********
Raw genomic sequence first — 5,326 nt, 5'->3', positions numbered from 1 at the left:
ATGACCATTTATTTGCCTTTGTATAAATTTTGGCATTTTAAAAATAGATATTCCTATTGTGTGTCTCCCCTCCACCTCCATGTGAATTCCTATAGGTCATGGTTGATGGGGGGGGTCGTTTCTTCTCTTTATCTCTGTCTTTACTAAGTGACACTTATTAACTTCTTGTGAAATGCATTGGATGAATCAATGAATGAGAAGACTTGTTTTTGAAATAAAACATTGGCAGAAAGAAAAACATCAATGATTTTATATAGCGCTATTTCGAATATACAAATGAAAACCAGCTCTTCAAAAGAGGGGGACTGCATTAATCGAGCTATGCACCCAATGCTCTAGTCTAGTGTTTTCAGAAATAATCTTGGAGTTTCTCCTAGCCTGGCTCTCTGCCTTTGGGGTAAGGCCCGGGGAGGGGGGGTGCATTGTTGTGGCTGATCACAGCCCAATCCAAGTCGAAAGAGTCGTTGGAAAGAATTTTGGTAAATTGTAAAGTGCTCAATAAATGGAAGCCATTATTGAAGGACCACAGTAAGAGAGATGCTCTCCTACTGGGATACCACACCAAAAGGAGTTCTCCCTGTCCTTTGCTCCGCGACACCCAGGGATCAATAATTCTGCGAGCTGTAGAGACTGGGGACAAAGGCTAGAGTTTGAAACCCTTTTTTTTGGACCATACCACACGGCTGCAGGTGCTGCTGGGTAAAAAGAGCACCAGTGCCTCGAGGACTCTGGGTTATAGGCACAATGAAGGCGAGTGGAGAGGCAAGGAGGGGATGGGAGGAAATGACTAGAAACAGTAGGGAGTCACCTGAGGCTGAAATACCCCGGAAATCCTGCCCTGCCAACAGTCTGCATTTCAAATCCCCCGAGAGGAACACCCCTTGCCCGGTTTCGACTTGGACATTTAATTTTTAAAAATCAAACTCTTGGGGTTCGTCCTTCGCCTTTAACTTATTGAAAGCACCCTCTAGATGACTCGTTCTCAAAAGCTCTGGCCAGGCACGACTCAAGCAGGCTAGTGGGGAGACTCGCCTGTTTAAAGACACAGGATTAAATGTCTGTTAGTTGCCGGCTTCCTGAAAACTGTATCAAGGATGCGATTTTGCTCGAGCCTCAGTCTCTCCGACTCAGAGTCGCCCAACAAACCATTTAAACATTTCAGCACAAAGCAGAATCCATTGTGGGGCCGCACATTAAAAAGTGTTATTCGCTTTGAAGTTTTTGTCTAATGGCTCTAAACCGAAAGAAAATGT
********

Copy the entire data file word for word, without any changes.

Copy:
Raw genomic sequence first — 5,326 nt, 5'->3', positions numbered from 1 at the left:
ATGACCATTTATTTGCCTTTGTATAAATTTTGGCATTTTAAAAATAGATATTCCTATTGTGTGTCTCCCCTCCACCTCCATGTGAATTCCTATAGGTCATGGTTGATGGGGGGGGTCGTTTCTTCTCTTTATCTCTGTCTTTACTAAGTGACACTTATTAACTTCTTGTGAAATGCATTGGATGAATCAATGAATGAGAAGACTTGTTTTTGAAATAAAACATTGGCAGAAAGAAAAACATCAATGATTTTATATAGCGCTATTTCGAATATACAAATGAAAACCAGCTCTTCAAAAGAGGGGGACTGCATTAATCGAGCTATGCACCCAATGCTCTAGTCTAGTGTTTTCAGAAATAATCTTGGAGTTTCTCCTAGCCTGGCTCTCTGCCTTTGGGGTAAGGCCCGGGGAGGGGGGGTGCATTGTTGTGGCTGATCACAGCCCAATCCAAGTCGAAAGAGTCGTTGGAAAGAATTTTGGTAAATTGTAAAGTGCTCAATAAATGGAAGCCATTATTGAAGGACCACAGTAAGAGAGATGCTCTCCTACTGGGATACCACACCAAAAGGAGTTCTCCCTGTCCTTTGCTCCGCGACACCCAGGGATCAATAATTCTGCGAGCTGTAGAGACTGGGGACAAAGGCTAGAGTTTGAAACCCTTTTTTTTGGACCATACCACACGGCTGCAGGTGCTGCTGGGTAAAAAGAGCACCAGTGCCTCGAGGACTCTGGGTTATAGGCACAATGAAGGCGAGTGGAGAGGCAAGGAGGGGATGGGAGGAAATGACTAGAAACAGTAGGGAGTCACCTGAGGCTGAAATACCCCGGAAATCCTGCCCTGCCAACAGTCTGCATTTCAAATCCCCCGAGAGGAACACCCCTTGCCCGGTTTCGACTTGGACATTTAATTTTTAAAAATCAAACTCTTGGGGTTCGTCCTTCGCCTTTAACTTATTGAAAGCACCCTCTAGATGACTCGTTCTCAAAAGCTCTGGCCAGGCACGACTCAAGCAGGCTAGTGGGGAGACTCGCCTGTTTAAAGACACAGGATTAAATGTCTGTTAGTTGCCGGCTTCCTGAAAACTGTATCAAGGATGCGATTTTGCTCGAGCCTCAGTCTCTCCGACTCAGAGTCGCCCAACAAACCATTTAAACATTTCAGCACAAAGCAGAATCCATTGTGGGGCCGCACATTAAAAAGTGTTATTCGCTTTGAAGTTTTTGTCTAATGGCTCTAAACCGAAAGAAAATGT